The big news in real-time strategy circles recently was genre leader Starcraft II going free-to-play (to an extent). However, at the other end of the market Starfall Tactics is steadily progressing with last week marking the end of a ten-day NPC Factions Test event. This latest in a series of test events saw the space-based RTS focus more extensively on the MMO features of a game that’s bounced back since an unsuccessful Kickstarter campaign in 2015.

Starfall Tactics

Anyone can currently access Starfall Tactics in its alpha stage of development, and those who’ve taken up the challenge have previously been able to experience its PVP offerings. These RTS battles feature a huge variety of vessels blasting each other with beam and projectile weapons from a top-down perspective. This latest test event looked to address the MMO side of things, as well as adding new units and battle options. These MMO additions included a basic quest system, further development of the three NPC pirate factions, equipment crafting, salvaging, trading, ship progression and XP for exploring systems.

To boldly go where no MMO has gone before

Returning briefly to the combat, despite the space setting Starfall Tactics takes place on a decidedly 2D plane – and in many ways these space battles are more like naval battles. Positioning and maneuvering ships seems to be key, not just to dodge enemy projectiles but also to avoid collisions – although for some vessels ramming is obviously a viable tactic. Another interesting feature of Starfall Tactics is the emphasis on strategy for the combat, ahead of economy management. There’s also a huge amount of customisation options for individual ships – as previously covered here on Cliqist.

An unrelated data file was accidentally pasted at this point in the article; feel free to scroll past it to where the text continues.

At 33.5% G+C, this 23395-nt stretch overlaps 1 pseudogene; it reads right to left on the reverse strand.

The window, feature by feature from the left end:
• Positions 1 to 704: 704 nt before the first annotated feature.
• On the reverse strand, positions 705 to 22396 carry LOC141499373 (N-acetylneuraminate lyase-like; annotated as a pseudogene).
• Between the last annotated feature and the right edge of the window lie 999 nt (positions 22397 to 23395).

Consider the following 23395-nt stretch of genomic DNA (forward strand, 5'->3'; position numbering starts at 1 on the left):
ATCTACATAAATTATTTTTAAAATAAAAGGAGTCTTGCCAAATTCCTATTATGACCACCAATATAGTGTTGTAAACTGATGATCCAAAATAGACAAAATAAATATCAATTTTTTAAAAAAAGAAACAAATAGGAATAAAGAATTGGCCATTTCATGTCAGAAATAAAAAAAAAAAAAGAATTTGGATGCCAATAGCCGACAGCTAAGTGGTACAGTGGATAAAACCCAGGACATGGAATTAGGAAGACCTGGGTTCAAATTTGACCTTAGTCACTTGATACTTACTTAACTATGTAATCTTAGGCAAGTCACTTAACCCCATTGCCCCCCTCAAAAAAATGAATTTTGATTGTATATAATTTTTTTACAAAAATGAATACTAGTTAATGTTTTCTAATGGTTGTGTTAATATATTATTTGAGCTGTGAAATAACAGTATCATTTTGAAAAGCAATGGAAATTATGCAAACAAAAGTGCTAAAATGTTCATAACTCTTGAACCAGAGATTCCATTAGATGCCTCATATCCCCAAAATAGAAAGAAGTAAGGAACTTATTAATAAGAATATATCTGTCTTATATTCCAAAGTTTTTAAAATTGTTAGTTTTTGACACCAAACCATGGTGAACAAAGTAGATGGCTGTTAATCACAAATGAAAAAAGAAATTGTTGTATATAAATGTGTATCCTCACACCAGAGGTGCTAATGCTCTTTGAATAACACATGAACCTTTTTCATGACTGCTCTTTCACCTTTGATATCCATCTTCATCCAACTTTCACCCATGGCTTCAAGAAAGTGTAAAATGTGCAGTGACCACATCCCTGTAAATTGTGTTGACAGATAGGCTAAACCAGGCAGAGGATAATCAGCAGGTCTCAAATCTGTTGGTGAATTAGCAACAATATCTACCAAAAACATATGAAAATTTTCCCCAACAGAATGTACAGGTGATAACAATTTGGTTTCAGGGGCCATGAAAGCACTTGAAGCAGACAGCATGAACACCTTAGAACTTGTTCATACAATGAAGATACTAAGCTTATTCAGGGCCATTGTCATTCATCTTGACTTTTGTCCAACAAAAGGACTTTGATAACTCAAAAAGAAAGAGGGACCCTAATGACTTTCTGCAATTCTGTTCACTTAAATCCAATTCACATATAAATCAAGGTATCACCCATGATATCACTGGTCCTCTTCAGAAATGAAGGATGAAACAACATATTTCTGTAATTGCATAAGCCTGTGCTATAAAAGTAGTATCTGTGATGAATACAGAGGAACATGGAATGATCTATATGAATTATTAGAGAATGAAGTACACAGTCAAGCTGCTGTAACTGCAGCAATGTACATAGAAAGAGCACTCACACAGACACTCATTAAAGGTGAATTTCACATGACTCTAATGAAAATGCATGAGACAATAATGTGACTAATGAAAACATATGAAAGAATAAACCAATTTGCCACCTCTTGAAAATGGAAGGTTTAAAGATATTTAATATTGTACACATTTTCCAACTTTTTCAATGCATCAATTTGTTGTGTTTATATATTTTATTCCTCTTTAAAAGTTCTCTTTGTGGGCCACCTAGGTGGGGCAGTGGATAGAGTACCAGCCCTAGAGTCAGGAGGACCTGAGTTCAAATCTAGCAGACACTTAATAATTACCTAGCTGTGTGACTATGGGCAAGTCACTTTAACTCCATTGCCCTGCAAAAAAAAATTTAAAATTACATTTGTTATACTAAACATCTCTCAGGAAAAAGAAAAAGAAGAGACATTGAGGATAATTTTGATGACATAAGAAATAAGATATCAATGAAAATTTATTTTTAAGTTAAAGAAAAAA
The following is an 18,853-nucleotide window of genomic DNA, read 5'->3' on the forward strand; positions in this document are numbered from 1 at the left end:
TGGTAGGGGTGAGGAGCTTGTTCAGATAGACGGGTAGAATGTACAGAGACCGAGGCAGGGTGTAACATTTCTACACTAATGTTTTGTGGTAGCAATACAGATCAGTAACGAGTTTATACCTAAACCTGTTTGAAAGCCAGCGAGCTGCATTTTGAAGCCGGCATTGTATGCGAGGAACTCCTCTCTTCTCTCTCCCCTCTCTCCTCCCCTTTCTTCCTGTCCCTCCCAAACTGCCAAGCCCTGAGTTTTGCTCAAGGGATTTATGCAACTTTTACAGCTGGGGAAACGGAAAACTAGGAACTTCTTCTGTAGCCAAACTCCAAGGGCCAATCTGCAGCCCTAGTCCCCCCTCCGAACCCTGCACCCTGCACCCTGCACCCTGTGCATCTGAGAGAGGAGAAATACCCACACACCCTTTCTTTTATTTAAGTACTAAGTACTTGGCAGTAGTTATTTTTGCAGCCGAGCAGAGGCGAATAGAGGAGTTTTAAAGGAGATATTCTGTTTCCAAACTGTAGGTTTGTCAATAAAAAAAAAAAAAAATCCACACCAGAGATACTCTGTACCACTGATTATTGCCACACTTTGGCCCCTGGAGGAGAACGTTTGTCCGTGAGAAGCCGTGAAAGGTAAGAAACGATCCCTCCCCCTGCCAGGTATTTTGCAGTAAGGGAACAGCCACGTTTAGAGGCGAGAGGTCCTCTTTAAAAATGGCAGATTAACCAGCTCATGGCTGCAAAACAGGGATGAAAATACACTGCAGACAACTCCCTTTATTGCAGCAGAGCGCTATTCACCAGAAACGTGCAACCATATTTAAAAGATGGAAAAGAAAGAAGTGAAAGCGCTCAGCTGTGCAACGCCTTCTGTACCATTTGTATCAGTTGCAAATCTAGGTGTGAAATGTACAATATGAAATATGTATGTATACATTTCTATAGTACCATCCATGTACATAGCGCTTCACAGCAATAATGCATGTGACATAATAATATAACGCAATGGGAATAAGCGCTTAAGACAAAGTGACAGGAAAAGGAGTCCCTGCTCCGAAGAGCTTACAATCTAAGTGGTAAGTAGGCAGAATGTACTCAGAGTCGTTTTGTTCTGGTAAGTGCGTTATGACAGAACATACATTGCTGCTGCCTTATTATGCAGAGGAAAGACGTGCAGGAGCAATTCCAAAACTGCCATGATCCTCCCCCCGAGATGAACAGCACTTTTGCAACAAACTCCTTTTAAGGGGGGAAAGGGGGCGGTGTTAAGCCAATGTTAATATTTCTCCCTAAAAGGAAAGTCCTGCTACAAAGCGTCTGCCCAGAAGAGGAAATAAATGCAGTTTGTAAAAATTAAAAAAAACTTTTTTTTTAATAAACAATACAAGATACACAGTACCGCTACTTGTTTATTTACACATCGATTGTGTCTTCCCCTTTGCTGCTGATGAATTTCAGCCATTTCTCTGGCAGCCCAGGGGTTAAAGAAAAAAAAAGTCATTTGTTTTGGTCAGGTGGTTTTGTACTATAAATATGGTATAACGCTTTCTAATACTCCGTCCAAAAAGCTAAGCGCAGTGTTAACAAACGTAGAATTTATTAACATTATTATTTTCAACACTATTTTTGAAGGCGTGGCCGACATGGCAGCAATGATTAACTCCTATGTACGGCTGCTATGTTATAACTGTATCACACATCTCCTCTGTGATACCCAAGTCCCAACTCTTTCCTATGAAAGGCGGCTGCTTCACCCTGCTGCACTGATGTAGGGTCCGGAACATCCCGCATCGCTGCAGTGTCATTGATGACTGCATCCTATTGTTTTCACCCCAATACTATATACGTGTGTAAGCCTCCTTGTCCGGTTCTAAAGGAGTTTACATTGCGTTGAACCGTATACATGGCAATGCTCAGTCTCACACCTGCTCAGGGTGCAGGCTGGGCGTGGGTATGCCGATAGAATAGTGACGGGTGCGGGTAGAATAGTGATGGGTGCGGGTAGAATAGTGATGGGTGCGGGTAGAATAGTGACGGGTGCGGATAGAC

Starfall Tacitcs

Starfall Tactics was successfully Greenlit on Steam back in May 2015, but as yet there’s no indication of a final release date. The regular test events still seem focused on refining the gameplay mechanics and bug-fixing, with developer Snowforged Entertainment not looking to unduly rush themselves – which can only be a good thing.

About the Author

Dan Miller

Dan’s gaming habit began in the 1980s with the NES and since joining Kickstarter in 2014 he’s backed over 100 crowdfunded projects - more than half of which were for video games. Hailing from the UK, he also writes for

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